Saturday, May 25, 2013

Swidler reviews "Custom, Improvement, and the Landscape in Early Modern Britain"

The latest issue (April 2013) of Environmental History has a number of book reviews that may be of interest to readers. Eva-Maria Swidler reviews a collection of essays edited by Richard W Hoyle, entitled Custom, Improvement, and the Landscape in Early Modern Britian (Ashgate, 2011).

Friday, May 24, 2013

Dickens, Kafka, and environmental law

Continuing our literary turn, Seth Jaffe's recent "Jarndyce v. Jarndyce Has Nothing On Comer v. Murphy Oil: The Fifth Circuit Court of Appeals Affirms Dismissal", on the "Law and the Environment" blog, discusses the bizarre story--Kafkaesque (more here) as well as Dickensian--of Comer v. Murphy Oil, a suit against greenhouse gas emitters brought by victims of Hurricane Katrina in US federal court.

Thursday, May 23, 2013

Burger on Environmental Law/Environmental Literature

The latest issue of Ecology Law Quarterly has an article by Michael Burger on "Environmental Law/Environmental Literature", in which he examines the role of certain environmental narratives in contemporary environmental law. From the abstract:
Competing narratives of nature and culture common to the American environmental imagination play a more significant role in environmental law and litigation than previously acknowledged. These competing narratives, communicated through a known set of environmental stories and tropes, are used by attorneys to establish, frame, narrate and argue their cases, and they are absorbed, reimagined, reframed and retold by judges in their written opinions, making environmental law a kind of expressive, literary event.

Wednesday, May 22, 2013

PSA: This American Life on Climate Change (Episode: “Hot in My Backyard”)

Tune your audio devices to this week’s This American Life podcast for a pleasurable dip into the maddening debate over climate change.  

Ira thinks he sees a glimmer of progress (ie, rejection of climate change denialism) in the “national conversation” on climate change.

I’m not so sure—overall attitudes toward man-made climate change are more skeptical than they were ten years ago, while scientists agree more than ever. And the evidence provided in the podcast itself suggests that business interests have pushed Republican legislators farther toward denialism than actual Republican voters.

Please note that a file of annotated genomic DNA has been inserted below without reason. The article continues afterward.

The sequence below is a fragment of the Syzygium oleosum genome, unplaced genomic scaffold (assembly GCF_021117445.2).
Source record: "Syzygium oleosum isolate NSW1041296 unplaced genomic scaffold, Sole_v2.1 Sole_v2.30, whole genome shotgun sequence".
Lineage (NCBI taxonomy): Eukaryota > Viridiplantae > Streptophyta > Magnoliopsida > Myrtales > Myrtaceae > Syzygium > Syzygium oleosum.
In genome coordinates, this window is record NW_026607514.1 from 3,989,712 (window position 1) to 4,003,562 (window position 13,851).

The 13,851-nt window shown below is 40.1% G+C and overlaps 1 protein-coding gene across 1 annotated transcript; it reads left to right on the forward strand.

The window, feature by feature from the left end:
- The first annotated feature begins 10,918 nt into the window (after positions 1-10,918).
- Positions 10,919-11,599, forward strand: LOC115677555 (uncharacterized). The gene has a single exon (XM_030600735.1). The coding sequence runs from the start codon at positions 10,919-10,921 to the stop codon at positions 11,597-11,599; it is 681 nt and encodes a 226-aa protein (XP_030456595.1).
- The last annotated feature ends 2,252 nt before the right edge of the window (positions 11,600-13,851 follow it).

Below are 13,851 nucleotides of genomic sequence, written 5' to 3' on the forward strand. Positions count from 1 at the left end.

Reg neg, command and control, informational approaches and more

Today was the final day of an impressive conference being hosted at TAU, entitled "New Approaches for a Safer and Healthier Society". While the papers were primarily forward-looking, and focused less on environmental issues than on other public health issues such as smoking, obesity, and patient safety, there was a lot to think about environmentally and historically speaking. I'll focus here on two papers with relevance to the history of environmental regulation.

Peter Schuck presented a paper (coauthored with Steven Kochevar) entitled "Reg Neg Redux: The Career of a Procedural Reform". Reg neg (regulatory negotiation), proposed by Schuck in a 1979 article, is a way for government agencies to make rules relying on communication and negotiation between interested parties rather than on the more formal and adversarial process known as "notice-and-comment rulemaking" required by the US Administrative Procedure Act (APA) of 1946. In addition to sketching history of reg neg since 1979 (its use has apparently been infrequent), the conference paper explored objections that have been raised to the process and explanations for why it has been little used.